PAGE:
Dr Simon Ridley, Myeloma UK’s Director of Research, is fronting the battle to make the treatment of myeloma a more efficient and patient focussed process in the future.

“Research into better diagnostics and new treatments should have achieving better patient outcomes at its very core.”

Myeloma UK’s health services research programme is aimed at doing just that. In trying to understand more about what the needs and preferences of myeloma patients are, the idea is to use that information to inform future research.

“The needs of a young patient will be very different to that of an older patient,” Ridley explained.

 

Our data could change the way drugs are assesed

 

We’re working with NICE to see how this data could be incorporated in to the way in which they assess drugs. It’s our role to help ensure there is the best possible evidence upon which to make those decisions.

Symptoms can include bone aches, back pains and a general increase in systemic infections. The non-specific nature of these symptoms, especially in elderly patients, can sometimes make identifying that individual as being at risk of developing myeloma an uphill battle.

Ridley spoke of how almost all people with myeloma will have had a malign pre-condition called MGUS (Monoclonal gammopathy of undetermined significance), but only a small percentage of MGUS sufferers will go on to develop myeloma.

Developing a more effective way of telling what the risk factors are that cause MGUS to morph in to myeloma would be a huge breakthrough, enabling physicians to treat the disease earlier.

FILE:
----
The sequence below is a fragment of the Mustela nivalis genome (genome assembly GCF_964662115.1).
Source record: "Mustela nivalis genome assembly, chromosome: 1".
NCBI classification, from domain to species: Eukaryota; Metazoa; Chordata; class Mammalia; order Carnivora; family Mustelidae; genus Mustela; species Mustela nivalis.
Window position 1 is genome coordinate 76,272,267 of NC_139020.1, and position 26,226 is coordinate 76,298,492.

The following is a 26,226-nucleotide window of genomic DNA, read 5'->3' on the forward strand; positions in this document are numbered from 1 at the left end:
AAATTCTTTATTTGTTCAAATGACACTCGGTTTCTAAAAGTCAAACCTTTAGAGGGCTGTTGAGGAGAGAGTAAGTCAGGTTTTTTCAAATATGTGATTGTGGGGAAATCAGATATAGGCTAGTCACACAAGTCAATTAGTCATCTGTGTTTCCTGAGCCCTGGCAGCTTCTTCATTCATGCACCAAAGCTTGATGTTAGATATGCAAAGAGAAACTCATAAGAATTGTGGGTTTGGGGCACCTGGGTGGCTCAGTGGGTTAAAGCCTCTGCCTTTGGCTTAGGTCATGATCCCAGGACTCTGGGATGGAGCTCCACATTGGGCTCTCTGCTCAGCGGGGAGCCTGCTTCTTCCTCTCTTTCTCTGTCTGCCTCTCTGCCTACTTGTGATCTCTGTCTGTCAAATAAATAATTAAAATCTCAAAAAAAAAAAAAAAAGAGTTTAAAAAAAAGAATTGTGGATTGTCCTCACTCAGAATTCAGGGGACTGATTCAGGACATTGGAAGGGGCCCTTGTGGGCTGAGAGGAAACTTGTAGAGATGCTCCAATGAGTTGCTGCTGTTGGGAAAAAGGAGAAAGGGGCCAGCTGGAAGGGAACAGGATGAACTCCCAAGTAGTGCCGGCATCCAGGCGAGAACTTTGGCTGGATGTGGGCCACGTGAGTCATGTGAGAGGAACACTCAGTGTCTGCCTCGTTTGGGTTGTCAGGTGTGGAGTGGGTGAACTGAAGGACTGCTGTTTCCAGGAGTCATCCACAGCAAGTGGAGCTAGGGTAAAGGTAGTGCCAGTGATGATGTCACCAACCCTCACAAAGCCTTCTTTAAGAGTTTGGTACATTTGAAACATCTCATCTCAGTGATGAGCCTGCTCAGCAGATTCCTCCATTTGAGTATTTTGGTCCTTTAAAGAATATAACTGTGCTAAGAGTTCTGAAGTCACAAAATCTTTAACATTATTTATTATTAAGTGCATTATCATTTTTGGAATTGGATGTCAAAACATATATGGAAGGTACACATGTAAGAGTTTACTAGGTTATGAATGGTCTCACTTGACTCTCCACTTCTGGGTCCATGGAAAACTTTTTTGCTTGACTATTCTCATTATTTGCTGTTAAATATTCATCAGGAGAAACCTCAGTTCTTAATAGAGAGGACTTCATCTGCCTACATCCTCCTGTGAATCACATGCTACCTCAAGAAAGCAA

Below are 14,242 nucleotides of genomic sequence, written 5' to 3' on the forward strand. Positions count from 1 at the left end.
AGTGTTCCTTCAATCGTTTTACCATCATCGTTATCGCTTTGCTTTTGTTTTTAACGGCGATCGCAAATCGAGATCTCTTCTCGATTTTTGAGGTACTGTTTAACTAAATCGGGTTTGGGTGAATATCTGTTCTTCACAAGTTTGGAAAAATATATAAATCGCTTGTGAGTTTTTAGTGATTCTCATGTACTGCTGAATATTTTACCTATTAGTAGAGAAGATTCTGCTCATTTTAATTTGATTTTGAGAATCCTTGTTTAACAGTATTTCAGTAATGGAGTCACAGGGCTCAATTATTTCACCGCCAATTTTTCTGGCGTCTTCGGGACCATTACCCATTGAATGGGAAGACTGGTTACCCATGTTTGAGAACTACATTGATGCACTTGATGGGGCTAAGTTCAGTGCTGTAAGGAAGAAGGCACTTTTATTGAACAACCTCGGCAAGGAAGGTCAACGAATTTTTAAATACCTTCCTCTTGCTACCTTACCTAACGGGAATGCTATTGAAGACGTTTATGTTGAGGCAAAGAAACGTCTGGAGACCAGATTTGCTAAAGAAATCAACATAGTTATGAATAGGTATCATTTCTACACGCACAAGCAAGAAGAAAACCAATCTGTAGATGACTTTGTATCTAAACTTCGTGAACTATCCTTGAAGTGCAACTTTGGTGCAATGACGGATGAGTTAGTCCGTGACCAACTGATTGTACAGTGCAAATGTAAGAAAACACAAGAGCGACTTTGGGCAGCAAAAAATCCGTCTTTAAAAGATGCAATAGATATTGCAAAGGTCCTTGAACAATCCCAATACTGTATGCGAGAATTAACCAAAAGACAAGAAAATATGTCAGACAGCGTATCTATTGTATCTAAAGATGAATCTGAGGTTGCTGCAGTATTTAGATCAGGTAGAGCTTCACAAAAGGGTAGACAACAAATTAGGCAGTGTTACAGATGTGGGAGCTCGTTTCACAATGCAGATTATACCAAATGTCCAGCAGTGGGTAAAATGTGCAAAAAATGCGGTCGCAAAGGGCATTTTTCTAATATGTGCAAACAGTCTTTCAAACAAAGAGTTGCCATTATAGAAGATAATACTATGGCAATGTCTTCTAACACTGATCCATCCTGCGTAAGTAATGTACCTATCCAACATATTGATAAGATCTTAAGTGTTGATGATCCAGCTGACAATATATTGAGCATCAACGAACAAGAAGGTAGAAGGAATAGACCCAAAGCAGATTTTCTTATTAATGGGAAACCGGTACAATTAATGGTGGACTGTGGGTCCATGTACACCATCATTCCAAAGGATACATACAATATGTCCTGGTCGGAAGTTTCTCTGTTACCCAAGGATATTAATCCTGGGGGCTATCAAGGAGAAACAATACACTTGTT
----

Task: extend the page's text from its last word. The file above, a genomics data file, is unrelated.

As it stands, research is heavily focussed on having a greater understanding of the genetic architecture of myeloma, in order to establish whether some existing drugs could be used to tackle biological abnormalities shared by both myeloma and other cancers. Collaboration with other researchers and organisations is a key aspect to Myeloma UK’s work in that area.

 

Recognising similarities and utilising other cancer treatments

 

“Understanding the disease’s make up can help identify new targets for drugs, drugs that may already being used in other areas of cancer research,” Ridley told me.

“If we can establish whether certain pathways or abnormalties are contributing to the progression of myeloma, it may well be that someone is already working on those pathways in another context.”

Given that myeloma is still currently an incurable form of cancer, Ridley remains hugely optimistic and passionate about the opportunities to build on recent successes. The future will see more challenges, but research's commitment to putting patients first is already bearing fruit.